October marks Breast Cancer Awareness Month, a month-long observance dedicated to raising awareness and fundraising support for breast cancer. The initiative started in 1985 and today the whole world knows what “pink” represents. We see the colour on pins on t-shirts, on iconic global buildings, in pink-hued hairstyles, and via a host of ANZA events as we move through the month.
But despite its strong symbolism, what does it really feel like to have had a breast cancer diagnosis? Singapore expat Isabel Galiano not only lost her mother to terminal cancer, but she has been diagnosed with breast cancer twice.
“The first time around, I was just 32 years old and considered my cancer as an isolated ‘malfunction’ in my body, which needed to be removed and treated as soon as possible so I could get on with my life,” she tells ANZA. “When I was diagnosed a second time, just two years later, I started to understand the necessity of treating my body as a whole.”
Isabel has spent the past 14 years educating herself on how to maintain physical and emotional health in the context of cancer. “When I was the main caregiver of my mother, I realised how cancer affects every single aspect of your life and how helpless and isolated you can feel.” She continues, “Then, when I was going through cancer myself, I recognised how important it was to support medical treatments with a holistic approach in order to put my body and mind in the best position to heal and recover. I was looking into optimising my nutrition, sleep, movement, and handling stress and fear surrounding the diagnosis, and it made a huge difference.”
Today Isabel works as a Cancer Coach in Singapore, helping clients to achieve a higher level of health, quality of life, and emotional and physical wellbeing. “Since I couldn’t find a place or a person that could provide me with the kind of holistic support I needed, I decided to create a holistic plan that I wished my mother and I had had,” she says. “What kept me going was my determination to turn our experiences into something constructive and positive.”
If you or someone you know is going through breast cancer, read on for some insights from Isabel that may resonate or provide a little comfort and support.
1) You can’t heal your body without healing your mind
“For a long time, I refused to admit that my emotions affected my physical health. Disappointment, sadness, loneliness, high levels of stress all influence how you physically feel. It was a long learning process to becoming more aware and accepting of my emotional health.”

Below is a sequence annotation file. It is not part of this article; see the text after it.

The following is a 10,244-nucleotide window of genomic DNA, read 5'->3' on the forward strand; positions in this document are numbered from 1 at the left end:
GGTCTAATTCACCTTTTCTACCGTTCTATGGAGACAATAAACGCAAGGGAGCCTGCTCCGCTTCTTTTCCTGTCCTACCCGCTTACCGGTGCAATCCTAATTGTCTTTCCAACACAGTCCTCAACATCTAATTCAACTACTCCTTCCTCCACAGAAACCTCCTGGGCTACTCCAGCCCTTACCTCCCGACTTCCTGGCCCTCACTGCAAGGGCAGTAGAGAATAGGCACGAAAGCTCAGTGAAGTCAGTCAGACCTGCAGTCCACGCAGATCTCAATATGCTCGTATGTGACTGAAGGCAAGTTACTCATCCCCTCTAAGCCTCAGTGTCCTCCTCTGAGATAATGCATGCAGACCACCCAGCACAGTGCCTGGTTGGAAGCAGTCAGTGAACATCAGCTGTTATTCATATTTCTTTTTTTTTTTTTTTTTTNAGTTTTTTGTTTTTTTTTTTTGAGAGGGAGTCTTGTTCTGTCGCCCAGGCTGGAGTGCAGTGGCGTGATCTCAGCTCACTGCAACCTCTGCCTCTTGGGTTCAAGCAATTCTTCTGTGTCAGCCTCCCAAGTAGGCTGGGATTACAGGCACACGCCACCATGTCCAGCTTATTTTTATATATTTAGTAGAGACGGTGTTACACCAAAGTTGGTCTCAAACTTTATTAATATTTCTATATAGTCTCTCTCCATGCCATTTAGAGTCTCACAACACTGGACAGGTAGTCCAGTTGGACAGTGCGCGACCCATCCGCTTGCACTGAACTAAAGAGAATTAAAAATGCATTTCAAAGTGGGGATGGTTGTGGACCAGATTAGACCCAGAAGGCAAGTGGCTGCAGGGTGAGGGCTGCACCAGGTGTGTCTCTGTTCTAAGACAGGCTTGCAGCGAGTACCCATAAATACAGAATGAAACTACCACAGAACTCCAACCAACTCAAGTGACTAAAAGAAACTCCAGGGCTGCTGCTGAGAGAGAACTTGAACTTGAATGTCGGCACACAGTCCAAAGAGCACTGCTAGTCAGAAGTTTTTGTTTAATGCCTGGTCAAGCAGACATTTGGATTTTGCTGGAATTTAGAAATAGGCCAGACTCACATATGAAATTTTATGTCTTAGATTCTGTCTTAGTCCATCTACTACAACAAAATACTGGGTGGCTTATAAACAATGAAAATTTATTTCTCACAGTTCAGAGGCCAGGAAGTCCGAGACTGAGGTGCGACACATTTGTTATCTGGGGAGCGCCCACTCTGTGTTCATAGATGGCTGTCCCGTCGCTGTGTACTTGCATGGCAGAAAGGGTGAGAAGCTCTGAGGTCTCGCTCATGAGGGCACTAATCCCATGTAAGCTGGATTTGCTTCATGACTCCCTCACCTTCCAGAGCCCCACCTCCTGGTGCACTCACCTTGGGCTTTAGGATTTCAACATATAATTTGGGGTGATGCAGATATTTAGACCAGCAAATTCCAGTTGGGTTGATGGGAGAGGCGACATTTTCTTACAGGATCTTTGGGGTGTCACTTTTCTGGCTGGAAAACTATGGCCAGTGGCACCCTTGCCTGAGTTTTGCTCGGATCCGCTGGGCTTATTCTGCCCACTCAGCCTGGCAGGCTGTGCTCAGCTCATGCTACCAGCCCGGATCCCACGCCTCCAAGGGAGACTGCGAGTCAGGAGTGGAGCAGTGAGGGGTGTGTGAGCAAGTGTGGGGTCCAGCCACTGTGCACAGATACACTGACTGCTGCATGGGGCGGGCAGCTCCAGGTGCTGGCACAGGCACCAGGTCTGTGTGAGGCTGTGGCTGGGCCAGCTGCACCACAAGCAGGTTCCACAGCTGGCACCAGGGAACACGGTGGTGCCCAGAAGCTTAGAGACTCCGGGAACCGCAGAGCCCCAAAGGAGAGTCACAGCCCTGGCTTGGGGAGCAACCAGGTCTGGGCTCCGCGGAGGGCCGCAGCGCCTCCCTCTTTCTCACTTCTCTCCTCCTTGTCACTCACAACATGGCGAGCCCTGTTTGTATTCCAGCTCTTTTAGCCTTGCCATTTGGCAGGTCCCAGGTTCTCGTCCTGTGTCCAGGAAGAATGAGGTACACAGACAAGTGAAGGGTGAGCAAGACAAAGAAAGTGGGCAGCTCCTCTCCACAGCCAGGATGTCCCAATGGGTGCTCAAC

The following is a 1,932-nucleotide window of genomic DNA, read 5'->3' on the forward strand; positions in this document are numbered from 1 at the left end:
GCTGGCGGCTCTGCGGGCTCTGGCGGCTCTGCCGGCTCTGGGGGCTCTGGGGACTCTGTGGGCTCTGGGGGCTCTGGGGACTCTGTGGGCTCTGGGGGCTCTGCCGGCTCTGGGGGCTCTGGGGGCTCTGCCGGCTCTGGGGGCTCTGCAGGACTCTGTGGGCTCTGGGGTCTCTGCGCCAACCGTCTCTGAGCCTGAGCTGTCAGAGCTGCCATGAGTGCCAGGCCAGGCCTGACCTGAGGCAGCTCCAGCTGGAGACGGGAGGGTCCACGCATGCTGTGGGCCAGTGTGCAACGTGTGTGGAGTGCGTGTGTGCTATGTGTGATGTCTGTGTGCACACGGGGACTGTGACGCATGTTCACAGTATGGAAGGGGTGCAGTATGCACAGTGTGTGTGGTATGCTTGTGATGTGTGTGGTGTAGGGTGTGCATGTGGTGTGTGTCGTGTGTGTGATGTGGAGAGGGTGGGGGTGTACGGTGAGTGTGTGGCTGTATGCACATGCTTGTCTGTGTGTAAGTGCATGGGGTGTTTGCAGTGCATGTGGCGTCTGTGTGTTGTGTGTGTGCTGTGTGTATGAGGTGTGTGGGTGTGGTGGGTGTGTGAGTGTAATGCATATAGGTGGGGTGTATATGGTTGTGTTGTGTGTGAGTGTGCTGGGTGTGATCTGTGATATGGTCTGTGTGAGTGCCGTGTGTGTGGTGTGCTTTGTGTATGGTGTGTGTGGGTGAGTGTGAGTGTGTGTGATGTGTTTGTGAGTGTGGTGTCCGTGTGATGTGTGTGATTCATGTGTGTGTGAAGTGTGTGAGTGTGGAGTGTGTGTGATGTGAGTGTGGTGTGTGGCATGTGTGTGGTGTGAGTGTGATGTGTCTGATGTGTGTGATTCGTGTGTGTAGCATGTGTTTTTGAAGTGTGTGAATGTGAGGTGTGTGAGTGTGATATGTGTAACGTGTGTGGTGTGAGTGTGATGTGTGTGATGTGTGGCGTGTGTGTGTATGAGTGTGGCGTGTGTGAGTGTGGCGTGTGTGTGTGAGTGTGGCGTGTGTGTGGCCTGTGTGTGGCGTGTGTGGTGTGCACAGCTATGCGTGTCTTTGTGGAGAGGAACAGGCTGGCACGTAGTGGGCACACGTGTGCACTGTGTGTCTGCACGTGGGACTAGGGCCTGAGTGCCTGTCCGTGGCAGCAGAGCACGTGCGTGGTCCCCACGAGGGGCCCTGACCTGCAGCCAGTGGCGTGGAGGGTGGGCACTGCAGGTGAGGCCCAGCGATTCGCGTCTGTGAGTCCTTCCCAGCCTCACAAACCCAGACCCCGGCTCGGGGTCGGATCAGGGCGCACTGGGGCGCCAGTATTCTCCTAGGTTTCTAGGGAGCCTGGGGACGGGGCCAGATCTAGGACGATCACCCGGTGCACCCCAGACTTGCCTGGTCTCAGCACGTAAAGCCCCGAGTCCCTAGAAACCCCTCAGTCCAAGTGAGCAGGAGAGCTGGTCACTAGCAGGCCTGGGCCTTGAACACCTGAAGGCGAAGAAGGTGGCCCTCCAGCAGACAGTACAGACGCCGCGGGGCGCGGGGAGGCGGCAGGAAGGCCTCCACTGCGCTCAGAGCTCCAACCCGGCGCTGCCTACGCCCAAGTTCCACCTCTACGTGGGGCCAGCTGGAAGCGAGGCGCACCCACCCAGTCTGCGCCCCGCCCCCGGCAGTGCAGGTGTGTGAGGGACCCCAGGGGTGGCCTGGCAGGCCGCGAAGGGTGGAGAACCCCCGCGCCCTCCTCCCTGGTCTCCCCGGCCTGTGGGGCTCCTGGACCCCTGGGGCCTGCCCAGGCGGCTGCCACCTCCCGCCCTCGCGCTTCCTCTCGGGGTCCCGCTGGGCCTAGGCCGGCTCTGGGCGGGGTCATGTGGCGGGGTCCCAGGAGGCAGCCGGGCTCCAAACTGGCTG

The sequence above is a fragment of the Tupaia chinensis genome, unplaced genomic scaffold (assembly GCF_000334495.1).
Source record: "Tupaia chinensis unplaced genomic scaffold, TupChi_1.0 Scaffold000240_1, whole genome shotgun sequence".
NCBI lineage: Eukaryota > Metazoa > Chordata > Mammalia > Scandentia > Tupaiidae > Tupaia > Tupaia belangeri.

2) The word “cancer” still makes many people really uncomfortable
“I experienced a range of different reactions to my breast cancer diagnosis from family members, friends and colleagues. It’s incredible how some people just want to stay away from you, as if you are contagious. It was an ‘interesting’ social experiment, and allowed me to see people in a different light, with the good and the not-so-good sides.”
3) Nature is medicine
“Spending time in nature has had a true healing effect on my healing. I discovered how nature bathing, looking at images of nature, and just listening to the sounds of nature have a positive effect. I try to spend time outdoors every day and encourage my clients to do the same.”
4) Sleep is everything
“I had no idea of the importance of good sleep for general health and particularly when going through breast cancer. Today I make sure to educate people – not only cancer patients – on the importance of sleep by giving talks in schools and corporations. Find out more on my blog.”
5) It pays to know your food labels
“Eating a nutritious diet is essential for everyone, but when I was researching my diet for cancer, I realised how easily I would fall for marketing jargon. Labels such as “diet” soda, “sugar free”, “fat free”, “low in sugar” and “high in vitamins” are not enough. Today I know how to read ingredient lists on food packages and I teach my clients how to choose better options when grocery shopping.”
6) Breast cancer does not change who you are
“Once people know you have cancer, they often start treating you differently. Many only saw me as “The Cancer Patient”. I often wanted to remind them that I was still Isabel, the exact same person then before my diagnosis.”
7) Words and looks do matter
“Breast cancer patients don’t talk about this as it seems trivial compared with the enormity of the disease, but I was absolutely not prepared for the looks and comments I had to endure throughout my treatment. I’d leave my house feeling confident, strong and in control, but the reactions to me from people around me, the whispering behind my back, the insensitive comments or questions, kept on reminding me of my illness. Before heading out I’d always take a deep breath and set an intention: ‘I will not let the looks and comments from others affect me. They are not bad; they just don’t know better”.
8) Asking for help is a strength, not a weakness
“During my first diagnosis, I made it a point to prove to myself that I could handle everything on my own. I believed it was a sign of strength, but now I know that true strength is to be able to admit your vulnerabilities and ask for help.”
9) You have to laugh
When you laugh, you forget your worries. I always made a point of watching a funny movie or series on my chemo days. Now I always ask my clients, ‘What are you going to do this week that will make you laugh?’ I encourage them to plan fun moments in their agenda.”